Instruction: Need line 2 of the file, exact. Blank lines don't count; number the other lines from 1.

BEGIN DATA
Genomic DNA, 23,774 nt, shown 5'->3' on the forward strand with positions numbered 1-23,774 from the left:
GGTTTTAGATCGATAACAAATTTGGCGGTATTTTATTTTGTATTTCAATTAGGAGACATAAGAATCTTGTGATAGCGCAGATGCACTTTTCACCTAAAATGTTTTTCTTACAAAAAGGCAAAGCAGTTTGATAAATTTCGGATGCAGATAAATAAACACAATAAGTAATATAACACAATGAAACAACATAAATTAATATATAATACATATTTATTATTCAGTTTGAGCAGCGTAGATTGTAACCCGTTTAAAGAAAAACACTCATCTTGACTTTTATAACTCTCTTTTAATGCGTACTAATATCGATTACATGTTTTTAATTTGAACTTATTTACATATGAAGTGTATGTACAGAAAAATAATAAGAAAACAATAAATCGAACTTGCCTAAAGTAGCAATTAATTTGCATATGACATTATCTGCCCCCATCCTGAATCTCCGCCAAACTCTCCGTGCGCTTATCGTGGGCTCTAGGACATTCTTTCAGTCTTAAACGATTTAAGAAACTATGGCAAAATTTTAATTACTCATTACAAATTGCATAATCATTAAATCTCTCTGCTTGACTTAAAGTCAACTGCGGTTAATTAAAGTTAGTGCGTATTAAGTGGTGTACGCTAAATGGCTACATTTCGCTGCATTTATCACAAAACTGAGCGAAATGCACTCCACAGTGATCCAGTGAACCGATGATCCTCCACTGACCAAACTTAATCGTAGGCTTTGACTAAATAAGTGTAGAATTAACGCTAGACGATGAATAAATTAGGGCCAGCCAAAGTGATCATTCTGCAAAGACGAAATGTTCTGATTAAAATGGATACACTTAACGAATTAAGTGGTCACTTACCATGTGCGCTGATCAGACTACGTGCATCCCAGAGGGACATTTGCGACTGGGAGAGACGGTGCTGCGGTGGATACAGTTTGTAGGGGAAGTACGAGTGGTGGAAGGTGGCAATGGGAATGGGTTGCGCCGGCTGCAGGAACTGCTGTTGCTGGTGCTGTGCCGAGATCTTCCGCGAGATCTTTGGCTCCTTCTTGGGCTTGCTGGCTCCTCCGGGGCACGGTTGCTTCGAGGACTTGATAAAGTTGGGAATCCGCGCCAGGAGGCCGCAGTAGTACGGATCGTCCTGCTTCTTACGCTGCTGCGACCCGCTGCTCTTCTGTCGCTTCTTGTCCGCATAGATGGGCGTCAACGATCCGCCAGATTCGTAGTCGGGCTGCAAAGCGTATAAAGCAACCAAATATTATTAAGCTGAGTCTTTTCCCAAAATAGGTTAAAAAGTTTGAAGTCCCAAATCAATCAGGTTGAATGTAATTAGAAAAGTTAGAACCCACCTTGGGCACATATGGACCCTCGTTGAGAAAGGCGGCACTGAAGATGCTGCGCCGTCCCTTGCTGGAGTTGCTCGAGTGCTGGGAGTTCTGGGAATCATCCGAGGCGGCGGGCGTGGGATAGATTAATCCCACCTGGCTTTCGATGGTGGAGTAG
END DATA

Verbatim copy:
GGTTTTAGATCGATAACAAATTTGGCGGTATTTTATTTTGTATTTCAATTAGGAGACATAAGAATCTTGTGATAGCGCAGATGCACTTTTCACCTAAAATGTTTTTCTTACAAAAAGGCAAAGCAGTTTGATAAATTTCGGATGCAGATAAATAAACACAATAAGTAATATAACACAATGAAACAACATAAATTAATATATAATACATATTTATTATTCAGTTTGAGCAGCGTAGATTGTAACCCGTTTAAAGAAAAACACTCATCTTGACTTTTATAACTCTCTTTTAATGCGTACTAATATCGATTACATGTTTTTAATTTGAACTTATTTACATATGAAGTGTATGTACAGAAAAATAATAAGAAAACAATAAATCGAACTTGCCTAAAGTAGCAATTAATTTGCATATGACATTATCTGCCCCCATCCTGAATCTCCGCCAAACTCTCCGTGCGCTTATCGTGGGCTCTAGGACATTCTTTCAGTCTTAAACGATTTAAGAAACTATGGCAAAATTTTAATTACTCATTACAAATTGCATAATCATTAAATCTCTCTGCTTGACTTAAAGTCAACTGCGGTTAATTAAAGTTAGTGCGTATTAAGTGGTGTACGCTAAATGGCTACATTTCGCTGCATTTATCACAAAACTGAGCGAAATGCACTCCACAGTGATCCAGTGAACCGATGATCCTCCACTGACCAAACTTAATCGTAGGCTTTGACTAAATAAGTGTAGAATTAACGCTAGACGATGAATAAATTAGGGCCAGCCAAAGTGATCATTCTGCAAAGACGAAATGTTCTGATTAAAATGGATACACTTAACGAATTAAGTGGTCACTTACCATGTGCGCTGATCAGACTACGTGCATCCCAGAGGGACATTTGCGACTGGGAGAGACGGTGCTGCGGTGGATACAGTTTGTAGGGGAAGTACGAGTGGTGGAAGGTGGCAATGGGAATGGGTTGCGCCGGCTGCAGGAACTGCTGTTGCTGGTGCTGTGCCGAGATCTTCCGCGAGATCTTTGGCTCCTTCTTGGGCTTGCTGGCTCCTCCGGGGCACGGTTGCTTCGAGGACTTGATAAAGTTGGGAATCCGCGCCAGGAGGCCGCAGTAGTACGGATCGTCCTGCTTCTTACGCTGCTGCGACCCGCTGCTCTTCTGTCGCTTCTTGTCCGCATAGATGGGCGTCAACGATCCGCCAGATTCGTAGTCGGGCTGCAAAGCGTATAAAGCAACCAAATATTATTAAGCTGAGTCTTTTCCCAAAATAGGTTAAAAAGTTTGAAGTCCCAAATCAATCAGGTTGAATGTAATTAGAAAAGTTAGAACCCACCTTGGGCACATATGGACCCTCGTTGAGAAAGGCGGCACTGAAGATGCTGCGCCGTCCCTTGCTGGAGTTGCTCGAGTGCTGGGAGTTCTGGGAATCATCCGAGGCGGCGGGCGTGGGATAGATTAATCCCACCTGGCTTTCGATGGTGGAGTAG